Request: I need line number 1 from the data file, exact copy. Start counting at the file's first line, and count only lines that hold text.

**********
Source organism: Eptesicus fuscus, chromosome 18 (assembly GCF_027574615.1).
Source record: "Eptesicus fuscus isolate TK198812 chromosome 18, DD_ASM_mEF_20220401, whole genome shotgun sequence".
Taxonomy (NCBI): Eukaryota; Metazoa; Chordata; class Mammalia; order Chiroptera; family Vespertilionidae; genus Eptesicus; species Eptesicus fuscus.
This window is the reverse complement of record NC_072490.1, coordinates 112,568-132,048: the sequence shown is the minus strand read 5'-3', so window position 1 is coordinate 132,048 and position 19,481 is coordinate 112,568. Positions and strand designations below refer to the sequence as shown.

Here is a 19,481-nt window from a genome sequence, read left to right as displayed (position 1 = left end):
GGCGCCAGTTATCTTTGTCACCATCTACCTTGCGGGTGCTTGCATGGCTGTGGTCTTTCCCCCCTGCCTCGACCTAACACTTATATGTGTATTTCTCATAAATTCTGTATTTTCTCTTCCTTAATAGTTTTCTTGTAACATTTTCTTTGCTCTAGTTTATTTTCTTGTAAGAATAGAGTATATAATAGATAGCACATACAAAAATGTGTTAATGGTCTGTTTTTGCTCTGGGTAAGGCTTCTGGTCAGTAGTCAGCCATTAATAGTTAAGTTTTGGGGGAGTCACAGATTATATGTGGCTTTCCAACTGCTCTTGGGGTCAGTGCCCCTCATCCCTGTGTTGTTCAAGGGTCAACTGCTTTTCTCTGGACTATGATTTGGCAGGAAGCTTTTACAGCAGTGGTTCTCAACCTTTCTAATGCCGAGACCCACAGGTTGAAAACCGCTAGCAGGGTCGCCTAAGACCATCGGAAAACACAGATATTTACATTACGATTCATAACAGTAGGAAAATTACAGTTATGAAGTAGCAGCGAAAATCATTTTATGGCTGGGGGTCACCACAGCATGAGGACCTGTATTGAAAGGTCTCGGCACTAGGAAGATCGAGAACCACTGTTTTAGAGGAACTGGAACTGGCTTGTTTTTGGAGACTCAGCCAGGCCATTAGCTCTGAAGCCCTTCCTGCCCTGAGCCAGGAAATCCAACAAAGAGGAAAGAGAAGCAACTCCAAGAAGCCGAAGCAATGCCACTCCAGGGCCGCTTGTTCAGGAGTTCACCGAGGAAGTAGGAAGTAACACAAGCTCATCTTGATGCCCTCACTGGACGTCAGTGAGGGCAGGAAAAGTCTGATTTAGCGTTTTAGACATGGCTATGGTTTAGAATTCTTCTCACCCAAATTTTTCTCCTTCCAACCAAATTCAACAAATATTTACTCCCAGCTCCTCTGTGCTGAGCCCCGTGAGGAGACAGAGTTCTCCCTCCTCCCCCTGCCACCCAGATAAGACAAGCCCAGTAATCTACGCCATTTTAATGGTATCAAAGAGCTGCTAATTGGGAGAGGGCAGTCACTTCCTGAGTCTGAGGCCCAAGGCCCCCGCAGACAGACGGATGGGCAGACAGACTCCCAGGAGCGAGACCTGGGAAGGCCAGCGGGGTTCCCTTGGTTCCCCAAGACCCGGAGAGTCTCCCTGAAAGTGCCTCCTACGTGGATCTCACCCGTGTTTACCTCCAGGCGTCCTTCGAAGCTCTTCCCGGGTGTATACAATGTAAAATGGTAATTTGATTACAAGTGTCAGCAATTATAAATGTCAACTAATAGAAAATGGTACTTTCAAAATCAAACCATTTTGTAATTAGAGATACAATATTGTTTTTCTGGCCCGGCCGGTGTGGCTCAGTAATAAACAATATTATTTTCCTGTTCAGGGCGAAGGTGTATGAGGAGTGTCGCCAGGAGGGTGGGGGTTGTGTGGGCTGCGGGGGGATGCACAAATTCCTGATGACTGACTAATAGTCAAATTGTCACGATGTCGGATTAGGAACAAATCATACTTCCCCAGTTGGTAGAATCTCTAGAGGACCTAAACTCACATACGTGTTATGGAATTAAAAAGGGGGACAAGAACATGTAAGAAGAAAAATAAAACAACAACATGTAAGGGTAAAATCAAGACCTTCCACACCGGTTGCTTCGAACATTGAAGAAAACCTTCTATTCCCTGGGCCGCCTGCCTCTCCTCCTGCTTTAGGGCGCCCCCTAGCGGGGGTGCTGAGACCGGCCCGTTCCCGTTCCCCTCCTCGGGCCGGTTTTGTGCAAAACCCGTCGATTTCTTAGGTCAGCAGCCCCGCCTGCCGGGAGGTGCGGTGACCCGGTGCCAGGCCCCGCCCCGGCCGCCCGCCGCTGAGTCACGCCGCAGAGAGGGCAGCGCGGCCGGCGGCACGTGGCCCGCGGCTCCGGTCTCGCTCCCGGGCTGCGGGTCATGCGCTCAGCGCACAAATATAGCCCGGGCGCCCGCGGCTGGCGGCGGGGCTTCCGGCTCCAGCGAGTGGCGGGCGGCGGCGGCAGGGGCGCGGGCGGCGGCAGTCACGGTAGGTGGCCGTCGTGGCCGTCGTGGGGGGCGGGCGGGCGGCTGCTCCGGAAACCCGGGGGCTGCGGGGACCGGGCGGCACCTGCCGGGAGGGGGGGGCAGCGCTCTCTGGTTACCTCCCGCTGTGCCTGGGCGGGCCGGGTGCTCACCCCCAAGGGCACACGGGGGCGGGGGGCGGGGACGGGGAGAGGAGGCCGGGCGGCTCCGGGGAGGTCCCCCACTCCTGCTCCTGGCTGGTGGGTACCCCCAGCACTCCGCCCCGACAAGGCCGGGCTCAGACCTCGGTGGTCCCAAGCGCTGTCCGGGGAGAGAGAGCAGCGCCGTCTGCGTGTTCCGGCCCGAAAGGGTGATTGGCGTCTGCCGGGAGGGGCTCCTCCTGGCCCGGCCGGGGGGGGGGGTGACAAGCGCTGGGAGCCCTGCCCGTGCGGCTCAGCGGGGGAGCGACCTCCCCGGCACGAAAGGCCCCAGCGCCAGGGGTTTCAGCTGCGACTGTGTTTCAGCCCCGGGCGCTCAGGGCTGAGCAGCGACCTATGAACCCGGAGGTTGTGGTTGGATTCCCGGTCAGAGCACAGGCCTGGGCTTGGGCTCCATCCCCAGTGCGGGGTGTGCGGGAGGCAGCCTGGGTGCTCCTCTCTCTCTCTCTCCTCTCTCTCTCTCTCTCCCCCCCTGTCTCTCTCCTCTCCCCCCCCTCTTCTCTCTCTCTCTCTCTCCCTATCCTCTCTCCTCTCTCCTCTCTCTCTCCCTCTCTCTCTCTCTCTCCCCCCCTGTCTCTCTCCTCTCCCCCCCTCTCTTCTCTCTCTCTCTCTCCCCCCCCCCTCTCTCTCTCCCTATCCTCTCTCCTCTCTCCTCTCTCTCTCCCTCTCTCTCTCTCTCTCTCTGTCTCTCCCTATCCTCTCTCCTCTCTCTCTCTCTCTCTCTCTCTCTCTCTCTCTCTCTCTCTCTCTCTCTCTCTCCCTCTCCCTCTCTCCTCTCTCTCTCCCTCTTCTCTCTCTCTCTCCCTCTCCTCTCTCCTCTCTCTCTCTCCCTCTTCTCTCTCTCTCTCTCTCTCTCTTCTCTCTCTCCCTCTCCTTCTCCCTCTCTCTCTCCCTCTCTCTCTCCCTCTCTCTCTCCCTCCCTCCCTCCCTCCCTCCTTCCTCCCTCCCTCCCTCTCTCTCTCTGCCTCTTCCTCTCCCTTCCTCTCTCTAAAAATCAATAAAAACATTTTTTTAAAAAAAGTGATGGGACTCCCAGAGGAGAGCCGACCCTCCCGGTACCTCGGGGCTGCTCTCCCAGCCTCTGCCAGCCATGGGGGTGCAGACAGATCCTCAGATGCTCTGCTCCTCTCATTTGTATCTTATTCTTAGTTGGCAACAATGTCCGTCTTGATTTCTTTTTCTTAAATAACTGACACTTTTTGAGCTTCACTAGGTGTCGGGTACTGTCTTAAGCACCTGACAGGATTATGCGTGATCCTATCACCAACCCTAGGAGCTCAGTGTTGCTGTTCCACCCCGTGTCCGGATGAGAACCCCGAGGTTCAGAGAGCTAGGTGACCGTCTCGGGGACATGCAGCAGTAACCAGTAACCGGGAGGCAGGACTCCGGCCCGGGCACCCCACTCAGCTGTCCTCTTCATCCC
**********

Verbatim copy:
Source organism: Eptesicus fuscus, chromosome 18 (assembly GCF_027574615.1).